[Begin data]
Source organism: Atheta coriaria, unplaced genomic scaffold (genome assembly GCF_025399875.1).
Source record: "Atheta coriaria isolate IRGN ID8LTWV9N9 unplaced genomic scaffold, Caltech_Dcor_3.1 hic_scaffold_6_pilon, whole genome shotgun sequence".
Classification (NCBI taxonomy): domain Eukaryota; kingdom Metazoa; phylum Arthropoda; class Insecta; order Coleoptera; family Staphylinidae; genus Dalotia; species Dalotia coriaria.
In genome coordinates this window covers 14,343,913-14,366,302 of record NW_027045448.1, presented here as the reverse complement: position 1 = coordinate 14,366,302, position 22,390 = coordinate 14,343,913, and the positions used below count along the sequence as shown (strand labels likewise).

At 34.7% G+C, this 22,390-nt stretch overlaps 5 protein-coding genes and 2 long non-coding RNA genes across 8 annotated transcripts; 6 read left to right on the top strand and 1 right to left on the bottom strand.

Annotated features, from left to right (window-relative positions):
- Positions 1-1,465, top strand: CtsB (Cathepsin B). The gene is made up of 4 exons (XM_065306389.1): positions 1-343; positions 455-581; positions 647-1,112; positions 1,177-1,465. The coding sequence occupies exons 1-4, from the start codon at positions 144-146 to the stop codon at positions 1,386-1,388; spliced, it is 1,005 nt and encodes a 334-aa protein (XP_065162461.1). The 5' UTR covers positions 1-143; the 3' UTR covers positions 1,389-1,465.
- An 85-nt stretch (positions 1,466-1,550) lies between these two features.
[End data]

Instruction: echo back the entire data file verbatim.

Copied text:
Source organism: Atheta coriaria, unplaced genomic scaffold (genome assembly GCF_025399875.1).
Source record: "Atheta coriaria isolate IRGN ID8LTWV9N9 unplaced genomic scaffold, Caltech_Dcor_3.1 hic_scaffold_6_pilon, whole genome shotgun sequence".
Classification (NCBI taxonomy): domain Eukaryota; kingdom Metazoa; phylum Arthropoda; class Insecta; order Coleoptera; family Staphylinidae; genus Dalotia; species Dalotia coriaria.
In genome coordinates this window covers 14,343,913-14,366,302 of record NW_027045448.1, presented here as the reverse complement: position 1 = coordinate 14,366,302, position 22,390 = coordinate 14,343,913, and the positions used below count along the sequence as shown (strand labels likewise).

At 34.7% G+C, this 22,390-nt stretch overlaps 5 protein-coding genes and 2 long non-coding RNA genes across 8 annotated transcripts; 6 read left to right on the top strand and 1 right to left on the bottom strand.

Annotated features, from left to right (window-relative positions):
- Positions 1-1,465, top strand: CtsB (Cathepsin B). The gene is made up of 4 exons (XM_065306389.1): positions 1-343; positions 455-581; positions 647-1,112; positions 1,177-1,465. The coding sequence occupies exons 1-4, from the start codon at positions 144-146 to the stop codon at positions 1,386-1,388; spliced, it is 1,005 nt and encodes a 334-aa protein (XP_065162461.1). The 5' UTR covers positions 1-143; the 3' UTR covers positions 1,389-1,465.
- An 85-nt stretch (positions 1,466-1,550) lies between these two features.